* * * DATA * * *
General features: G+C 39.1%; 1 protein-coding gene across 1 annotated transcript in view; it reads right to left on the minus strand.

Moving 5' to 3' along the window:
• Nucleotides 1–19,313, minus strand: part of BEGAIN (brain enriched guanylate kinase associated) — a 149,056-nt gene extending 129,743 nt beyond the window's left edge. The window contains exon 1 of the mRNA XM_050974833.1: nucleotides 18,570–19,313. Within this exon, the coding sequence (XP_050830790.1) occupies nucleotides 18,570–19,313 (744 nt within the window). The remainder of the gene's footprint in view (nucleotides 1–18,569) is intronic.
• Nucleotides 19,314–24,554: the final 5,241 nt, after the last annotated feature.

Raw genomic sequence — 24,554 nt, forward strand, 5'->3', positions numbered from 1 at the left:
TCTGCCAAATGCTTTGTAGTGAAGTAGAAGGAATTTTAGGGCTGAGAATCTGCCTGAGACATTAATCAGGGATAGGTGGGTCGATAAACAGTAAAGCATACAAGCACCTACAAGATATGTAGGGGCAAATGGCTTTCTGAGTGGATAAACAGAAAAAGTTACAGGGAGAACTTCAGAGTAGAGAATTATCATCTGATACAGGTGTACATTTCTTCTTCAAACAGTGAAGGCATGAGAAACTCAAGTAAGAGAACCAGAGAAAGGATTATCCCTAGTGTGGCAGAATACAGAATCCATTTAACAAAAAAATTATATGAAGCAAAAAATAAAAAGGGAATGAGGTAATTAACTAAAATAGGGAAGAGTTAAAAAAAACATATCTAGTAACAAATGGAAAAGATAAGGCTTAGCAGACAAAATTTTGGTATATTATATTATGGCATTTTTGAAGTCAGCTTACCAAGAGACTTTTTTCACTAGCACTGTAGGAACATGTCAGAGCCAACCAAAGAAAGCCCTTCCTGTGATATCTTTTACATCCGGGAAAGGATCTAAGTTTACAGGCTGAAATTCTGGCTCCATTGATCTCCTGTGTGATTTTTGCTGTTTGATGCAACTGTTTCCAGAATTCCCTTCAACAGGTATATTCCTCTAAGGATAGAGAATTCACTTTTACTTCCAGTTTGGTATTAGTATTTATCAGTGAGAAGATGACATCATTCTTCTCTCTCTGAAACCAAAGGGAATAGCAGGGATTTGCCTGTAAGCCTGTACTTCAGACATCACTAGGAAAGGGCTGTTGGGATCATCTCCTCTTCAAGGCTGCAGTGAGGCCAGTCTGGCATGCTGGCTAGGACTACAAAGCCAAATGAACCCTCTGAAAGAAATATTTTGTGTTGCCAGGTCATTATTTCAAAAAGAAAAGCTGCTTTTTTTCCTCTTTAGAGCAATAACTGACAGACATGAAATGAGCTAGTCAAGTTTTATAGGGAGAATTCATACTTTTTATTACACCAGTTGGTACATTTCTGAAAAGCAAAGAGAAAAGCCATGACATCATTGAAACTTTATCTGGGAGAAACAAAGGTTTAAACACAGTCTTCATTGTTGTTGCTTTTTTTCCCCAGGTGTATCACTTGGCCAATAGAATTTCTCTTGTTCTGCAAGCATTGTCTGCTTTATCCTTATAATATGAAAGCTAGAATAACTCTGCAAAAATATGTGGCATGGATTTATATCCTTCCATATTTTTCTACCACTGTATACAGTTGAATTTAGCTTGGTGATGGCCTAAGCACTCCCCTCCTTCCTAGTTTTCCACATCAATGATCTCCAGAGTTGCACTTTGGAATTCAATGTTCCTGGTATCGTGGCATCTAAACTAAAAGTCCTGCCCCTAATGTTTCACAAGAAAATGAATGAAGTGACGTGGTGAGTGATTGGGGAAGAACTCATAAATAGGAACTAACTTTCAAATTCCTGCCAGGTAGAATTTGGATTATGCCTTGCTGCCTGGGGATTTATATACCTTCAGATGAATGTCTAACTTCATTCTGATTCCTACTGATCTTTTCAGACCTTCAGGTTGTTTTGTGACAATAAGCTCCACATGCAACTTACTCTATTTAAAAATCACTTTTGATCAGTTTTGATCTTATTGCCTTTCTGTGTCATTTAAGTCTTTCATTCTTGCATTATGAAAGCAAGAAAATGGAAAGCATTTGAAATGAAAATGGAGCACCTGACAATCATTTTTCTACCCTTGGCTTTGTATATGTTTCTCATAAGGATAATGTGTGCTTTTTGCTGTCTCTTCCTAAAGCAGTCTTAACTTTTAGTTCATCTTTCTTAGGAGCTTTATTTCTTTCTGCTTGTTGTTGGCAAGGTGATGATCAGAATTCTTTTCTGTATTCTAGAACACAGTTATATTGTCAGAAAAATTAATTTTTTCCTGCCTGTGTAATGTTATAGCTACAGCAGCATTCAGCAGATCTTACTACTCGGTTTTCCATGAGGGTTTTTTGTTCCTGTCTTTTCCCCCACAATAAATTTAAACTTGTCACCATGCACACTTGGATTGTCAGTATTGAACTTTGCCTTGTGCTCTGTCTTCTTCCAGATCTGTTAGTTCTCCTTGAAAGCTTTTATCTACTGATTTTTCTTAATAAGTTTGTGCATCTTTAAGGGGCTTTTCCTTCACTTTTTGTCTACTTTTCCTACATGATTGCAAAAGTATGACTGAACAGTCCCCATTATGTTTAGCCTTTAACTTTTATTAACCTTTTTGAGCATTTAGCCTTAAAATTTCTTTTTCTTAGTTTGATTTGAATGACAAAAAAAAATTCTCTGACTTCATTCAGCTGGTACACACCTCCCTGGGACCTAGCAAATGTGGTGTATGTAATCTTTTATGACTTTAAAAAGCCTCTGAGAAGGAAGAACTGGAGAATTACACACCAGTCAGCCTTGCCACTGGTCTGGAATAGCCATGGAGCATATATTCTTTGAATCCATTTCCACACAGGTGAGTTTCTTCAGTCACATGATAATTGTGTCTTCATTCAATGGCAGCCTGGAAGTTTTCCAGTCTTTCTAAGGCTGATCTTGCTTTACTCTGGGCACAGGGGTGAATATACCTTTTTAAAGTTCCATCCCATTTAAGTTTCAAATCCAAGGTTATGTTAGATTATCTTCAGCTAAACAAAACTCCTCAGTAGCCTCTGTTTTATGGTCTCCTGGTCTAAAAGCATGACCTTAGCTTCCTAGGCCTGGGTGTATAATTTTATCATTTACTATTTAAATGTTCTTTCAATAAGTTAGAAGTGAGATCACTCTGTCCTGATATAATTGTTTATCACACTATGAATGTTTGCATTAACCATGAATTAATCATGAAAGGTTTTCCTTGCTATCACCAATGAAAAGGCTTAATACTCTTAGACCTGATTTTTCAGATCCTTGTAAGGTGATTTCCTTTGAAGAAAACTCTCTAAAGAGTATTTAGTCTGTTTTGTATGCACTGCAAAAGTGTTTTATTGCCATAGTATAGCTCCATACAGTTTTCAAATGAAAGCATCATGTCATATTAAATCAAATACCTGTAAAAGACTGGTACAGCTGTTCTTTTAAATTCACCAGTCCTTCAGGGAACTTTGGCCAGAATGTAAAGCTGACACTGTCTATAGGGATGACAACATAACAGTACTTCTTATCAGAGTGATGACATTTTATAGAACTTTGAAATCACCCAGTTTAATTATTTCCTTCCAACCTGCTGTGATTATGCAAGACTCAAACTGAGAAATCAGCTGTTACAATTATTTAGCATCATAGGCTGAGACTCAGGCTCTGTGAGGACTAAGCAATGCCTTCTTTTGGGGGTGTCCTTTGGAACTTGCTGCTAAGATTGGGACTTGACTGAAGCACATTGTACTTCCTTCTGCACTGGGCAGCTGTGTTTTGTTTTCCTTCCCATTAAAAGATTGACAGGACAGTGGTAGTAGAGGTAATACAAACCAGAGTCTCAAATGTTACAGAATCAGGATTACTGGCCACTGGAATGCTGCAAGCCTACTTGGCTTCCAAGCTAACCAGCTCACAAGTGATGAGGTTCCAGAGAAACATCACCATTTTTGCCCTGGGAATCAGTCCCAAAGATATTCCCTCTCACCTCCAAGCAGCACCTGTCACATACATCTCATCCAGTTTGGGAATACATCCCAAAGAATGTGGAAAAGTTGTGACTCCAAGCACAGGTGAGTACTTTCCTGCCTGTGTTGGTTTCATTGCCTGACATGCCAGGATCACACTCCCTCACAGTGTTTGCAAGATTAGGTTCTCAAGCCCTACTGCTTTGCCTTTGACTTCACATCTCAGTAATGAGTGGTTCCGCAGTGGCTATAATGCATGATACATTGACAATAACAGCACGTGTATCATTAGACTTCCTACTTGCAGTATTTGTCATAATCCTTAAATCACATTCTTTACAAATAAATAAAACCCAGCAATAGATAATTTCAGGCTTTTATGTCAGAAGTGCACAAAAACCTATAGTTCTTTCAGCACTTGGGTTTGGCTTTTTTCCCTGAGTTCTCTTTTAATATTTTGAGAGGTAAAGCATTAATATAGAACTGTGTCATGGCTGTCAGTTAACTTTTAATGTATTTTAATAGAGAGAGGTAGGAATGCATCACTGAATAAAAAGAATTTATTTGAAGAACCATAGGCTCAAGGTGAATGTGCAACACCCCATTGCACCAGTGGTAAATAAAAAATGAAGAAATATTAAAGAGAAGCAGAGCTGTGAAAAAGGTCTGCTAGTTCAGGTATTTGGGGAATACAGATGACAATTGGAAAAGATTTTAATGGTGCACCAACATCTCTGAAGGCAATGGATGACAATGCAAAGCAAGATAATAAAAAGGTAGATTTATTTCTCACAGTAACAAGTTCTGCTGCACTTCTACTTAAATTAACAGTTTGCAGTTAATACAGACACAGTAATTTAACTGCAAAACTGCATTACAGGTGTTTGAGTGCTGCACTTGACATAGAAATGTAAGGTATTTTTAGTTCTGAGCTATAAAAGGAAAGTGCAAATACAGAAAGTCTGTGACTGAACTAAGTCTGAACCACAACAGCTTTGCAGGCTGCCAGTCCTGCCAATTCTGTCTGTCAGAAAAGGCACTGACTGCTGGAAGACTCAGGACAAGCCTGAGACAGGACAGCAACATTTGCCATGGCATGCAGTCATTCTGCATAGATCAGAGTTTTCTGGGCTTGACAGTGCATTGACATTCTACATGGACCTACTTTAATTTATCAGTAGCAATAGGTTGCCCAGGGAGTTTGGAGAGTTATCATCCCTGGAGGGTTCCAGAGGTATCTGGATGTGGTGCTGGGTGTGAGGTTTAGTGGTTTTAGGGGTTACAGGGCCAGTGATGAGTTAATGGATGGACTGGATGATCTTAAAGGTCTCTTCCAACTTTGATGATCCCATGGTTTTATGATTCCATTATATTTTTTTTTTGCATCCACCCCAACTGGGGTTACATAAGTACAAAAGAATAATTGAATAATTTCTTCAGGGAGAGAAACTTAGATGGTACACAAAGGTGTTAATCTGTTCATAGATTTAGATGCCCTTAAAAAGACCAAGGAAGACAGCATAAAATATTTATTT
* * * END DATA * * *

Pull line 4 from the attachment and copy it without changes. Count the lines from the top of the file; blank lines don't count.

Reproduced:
• Nucleotides 19,314–24,554: the final 5,241 nt, after the last annotated feature.